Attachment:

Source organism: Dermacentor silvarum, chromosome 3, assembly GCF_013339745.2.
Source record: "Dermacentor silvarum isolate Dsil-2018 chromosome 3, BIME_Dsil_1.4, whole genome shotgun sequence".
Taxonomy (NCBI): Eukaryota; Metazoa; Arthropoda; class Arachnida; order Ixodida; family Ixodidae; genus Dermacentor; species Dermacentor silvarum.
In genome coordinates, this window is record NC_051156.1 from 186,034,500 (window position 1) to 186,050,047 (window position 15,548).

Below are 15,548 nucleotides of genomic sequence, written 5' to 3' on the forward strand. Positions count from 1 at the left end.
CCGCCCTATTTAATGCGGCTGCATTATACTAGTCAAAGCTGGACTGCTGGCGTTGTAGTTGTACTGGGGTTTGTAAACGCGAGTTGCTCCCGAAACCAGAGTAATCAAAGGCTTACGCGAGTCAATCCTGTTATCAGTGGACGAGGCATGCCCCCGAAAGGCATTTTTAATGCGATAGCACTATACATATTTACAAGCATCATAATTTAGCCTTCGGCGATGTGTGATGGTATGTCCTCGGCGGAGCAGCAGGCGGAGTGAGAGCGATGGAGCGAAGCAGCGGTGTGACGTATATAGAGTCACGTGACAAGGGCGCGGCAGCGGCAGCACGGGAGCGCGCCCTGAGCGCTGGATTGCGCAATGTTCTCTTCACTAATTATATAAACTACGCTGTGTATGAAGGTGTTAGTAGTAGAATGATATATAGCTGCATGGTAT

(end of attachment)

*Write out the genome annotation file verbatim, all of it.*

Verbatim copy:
Source organism: Dermacentor silvarum, chromosome 3, assembly GCF_013339745.2.
Source record: "Dermacentor silvarum isolate Dsil-2018 chromosome 3, BIME_Dsil_1.4, whole genome shotgun sequence".
Taxonomy (NCBI): Eukaryota; Metazoa; Arthropoda; class Arachnida; order Ixodida; family Ixodidae; genus Dermacentor; species Dermacentor silvarum.
In genome coordinates, this window is record NC_051156.1 from 186,034,500 (window position 1) to 186,050,047 (window position 15,548).

Below are 15,548 nucleotides of genomic sequence, written 5' to 3' on the forward strand. Positions count from 1 at the left end.
CCGCCCTATTTAATGCGGCTGCATTATACTAGTCAAAGCTGGACTGCTGGCGTTGTAGTTGTACTGGGGTTTGTAAACGCGAGTTGCTCCCGAAACCAGAGTAATCAAAGGCTTACGCGAGTCAATCCTGTTATCAGTGGACGAGGCATGCCCCCGAAAGGCATTTTTAATGCGATAGCACTATACATATTTACAAGCATCATAATTTAGCCTTCGGCGATGTGTGATGGTATGTCCTCGGCGGAGCAGCAGGCGGAGTGAGAGCGATGGAGCGAAGCAGCGGTGTGACGTATATAGAGTCACGTGACAAGGGCGCGGCAGCGGCAGCACGGGAGCGCGCCCTGAGCGCTGGATTGCGCAATGTTCTCTTCACTAATTATATAAACTACGCTGTGTATGAAGGTGTTAGTAGTAGAATGATATATAGCTGCATGGTAT